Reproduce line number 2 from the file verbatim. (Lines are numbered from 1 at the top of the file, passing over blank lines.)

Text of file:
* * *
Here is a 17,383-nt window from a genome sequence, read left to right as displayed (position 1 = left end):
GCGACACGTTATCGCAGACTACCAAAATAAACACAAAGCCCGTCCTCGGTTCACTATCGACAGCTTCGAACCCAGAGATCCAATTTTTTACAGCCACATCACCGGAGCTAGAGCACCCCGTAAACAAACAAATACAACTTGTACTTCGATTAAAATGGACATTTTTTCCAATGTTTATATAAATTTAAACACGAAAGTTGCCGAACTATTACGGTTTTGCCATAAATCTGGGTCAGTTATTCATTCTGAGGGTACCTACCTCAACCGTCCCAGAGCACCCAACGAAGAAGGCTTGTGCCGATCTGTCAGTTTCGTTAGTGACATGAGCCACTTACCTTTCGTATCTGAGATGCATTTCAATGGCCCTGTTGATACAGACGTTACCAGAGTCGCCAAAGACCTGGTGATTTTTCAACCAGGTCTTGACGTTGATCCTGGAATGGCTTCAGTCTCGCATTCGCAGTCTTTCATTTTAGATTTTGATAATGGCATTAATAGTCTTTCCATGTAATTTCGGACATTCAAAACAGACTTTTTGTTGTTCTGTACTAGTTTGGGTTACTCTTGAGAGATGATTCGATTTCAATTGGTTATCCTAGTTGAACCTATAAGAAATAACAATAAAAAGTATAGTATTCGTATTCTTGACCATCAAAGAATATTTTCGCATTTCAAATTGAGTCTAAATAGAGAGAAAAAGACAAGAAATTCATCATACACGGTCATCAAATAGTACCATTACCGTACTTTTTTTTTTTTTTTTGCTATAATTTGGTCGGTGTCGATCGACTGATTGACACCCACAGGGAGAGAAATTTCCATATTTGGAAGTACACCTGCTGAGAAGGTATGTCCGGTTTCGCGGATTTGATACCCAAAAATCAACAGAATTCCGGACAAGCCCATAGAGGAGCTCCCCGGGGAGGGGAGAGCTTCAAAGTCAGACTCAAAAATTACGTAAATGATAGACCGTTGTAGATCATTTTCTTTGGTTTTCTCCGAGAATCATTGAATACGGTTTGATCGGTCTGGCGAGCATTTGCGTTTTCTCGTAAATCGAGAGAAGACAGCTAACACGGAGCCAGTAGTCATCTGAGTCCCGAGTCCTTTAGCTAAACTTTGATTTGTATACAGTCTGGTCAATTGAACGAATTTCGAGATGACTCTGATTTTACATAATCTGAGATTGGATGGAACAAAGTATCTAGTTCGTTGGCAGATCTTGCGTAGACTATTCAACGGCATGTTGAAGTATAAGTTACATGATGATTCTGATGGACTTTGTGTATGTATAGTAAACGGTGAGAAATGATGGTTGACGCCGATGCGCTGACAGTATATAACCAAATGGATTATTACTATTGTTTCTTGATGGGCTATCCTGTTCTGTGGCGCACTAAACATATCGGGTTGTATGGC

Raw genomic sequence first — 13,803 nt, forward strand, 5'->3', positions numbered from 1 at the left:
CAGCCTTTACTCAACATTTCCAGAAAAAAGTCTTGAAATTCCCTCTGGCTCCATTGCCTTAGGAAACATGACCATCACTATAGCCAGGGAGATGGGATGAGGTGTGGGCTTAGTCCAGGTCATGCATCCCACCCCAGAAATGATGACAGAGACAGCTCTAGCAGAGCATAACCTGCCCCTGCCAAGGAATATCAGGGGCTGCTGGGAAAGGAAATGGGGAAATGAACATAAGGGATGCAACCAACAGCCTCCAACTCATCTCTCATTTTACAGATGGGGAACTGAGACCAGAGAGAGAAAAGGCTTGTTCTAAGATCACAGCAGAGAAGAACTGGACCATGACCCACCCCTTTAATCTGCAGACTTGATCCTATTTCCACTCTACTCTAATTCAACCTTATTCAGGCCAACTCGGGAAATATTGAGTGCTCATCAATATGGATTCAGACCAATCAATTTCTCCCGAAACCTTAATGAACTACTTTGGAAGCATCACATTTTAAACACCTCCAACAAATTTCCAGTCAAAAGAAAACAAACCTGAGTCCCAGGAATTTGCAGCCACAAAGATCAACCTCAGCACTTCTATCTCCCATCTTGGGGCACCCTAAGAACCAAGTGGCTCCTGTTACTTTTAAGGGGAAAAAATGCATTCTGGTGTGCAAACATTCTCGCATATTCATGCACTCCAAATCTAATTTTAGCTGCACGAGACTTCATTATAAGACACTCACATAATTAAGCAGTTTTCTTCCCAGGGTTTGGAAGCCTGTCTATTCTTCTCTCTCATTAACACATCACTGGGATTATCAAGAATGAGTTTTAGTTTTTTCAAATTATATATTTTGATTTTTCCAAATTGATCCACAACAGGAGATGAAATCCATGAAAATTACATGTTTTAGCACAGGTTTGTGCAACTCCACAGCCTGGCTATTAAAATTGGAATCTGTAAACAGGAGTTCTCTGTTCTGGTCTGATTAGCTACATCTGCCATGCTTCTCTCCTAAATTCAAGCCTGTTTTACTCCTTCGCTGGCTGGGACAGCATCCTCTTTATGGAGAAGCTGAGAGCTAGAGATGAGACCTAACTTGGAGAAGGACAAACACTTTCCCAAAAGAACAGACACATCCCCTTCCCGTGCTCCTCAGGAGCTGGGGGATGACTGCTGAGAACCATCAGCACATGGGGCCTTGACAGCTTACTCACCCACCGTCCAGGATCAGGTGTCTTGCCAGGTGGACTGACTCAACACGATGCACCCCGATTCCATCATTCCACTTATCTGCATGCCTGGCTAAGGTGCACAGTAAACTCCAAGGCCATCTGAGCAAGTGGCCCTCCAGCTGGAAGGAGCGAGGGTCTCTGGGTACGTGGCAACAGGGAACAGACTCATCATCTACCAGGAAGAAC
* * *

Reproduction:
GCGACACGTTATCGCAGACTACCAAAATAAACACAAAGCCCGTCCTCGGTTCACTATCGACAGCTTCGAACCCAGAGATCCAATTTTTTACAGCCACATCACCGGAGCTAGAGCACCCCGTAAACAAACAAATACAACTTGTACTTCGATTAAAATGGACATTTTTTCCAATGTTTATATAAATTTAAACACGAAAGTTGCCGAACTATTACGGTTTTGCCATAAATCTGGGTCAGTTATTCATTCTGAGGGTACCTACCTCAACCGTCCCAGAGCACCCAACGAAGAAGGCTTGTGCCGATCTGTCAGTTTCGTTAGTGACATGAGCCACTTACCTTTCGTATCTGAGATGCATTTCAATGGCCCTGTTGATACAGACGTTACCAGAGTCGCCAAAGACCTGGTGATTTTTCAACCAGGTCTTGACGTTGATCCTGGAATGGCTTCAGTCTCGCATTCGCAGTCTTTCATTTTAGATTTTGATAATGGCATTAATAGTCTTTCCATGTAATTTCGGACATTCAAAACAGACTTTTTGTTGTTCTGTACTAGTTTGGGTTACTCTTGAGAGATGATTCGATTTCAATTGGTTATCCTAGTTGAACCTATAAGAAATAACAATAAAAAGTATAGTATTCGTATTCTTGACCATCAAAGAATATTTTCGCATTTCAAATTGAGTCTAAATAGAGAGAAAAAGACAAGAAATTCATCATACACGGTCATCAAATAGTACCATTACCGTACTTTTTTTTTTTTTTTTGCTATAATTTGGTCGGTGTCGATCGACTGATTGACACCCACAGGGAGAGAAATTTCCATATTTGGAAGTACACCTGCTGAGAAGGTATGTCCGGTTTCGCGGATTTGATACCCAAAAATCAACAGAATTCCGGACAAGCCCATAGAGGAGCTCCCCGGGGAGGGGAGAGCTTCAAAGTCAGACTCAAAAATTACGTAAATGATAGACCGTTGTAGATCATTTTCTTTGGTTTTCTCCGAGAATCATTGAATACGGTTTGATCGGTCTGGCGAGCATTTGCGTTTTCTCGTAAATCGAGAGAAGACAGCTAACACGGAGCCAGTAGTCATCTGAGTCCCGAGTCCTTTAGCTAAACTTTGATTTGTATACAGTCTGGTCAATTGAACGAATTTCGAGATGACTCTGATTTTACATAATCTGAGATTGGATGGAACAAAGTATCTAGTTCGTTGGCAGATCTTGCGTAGACTATTCAACGGCATGTTGAAGTATAAGTTACATGATGATTCTGATGGACTTTGTGTATGTATAGTAAACGGTGAGAAATGATGGTTGACGCCGATGCGCTGACAGTATATAACCAAATGGATTATTACTATTGTTTCTTGATGGGCTATCCTGTTCTGTGGCGCACTAAACATATCGGGTTGTATGGC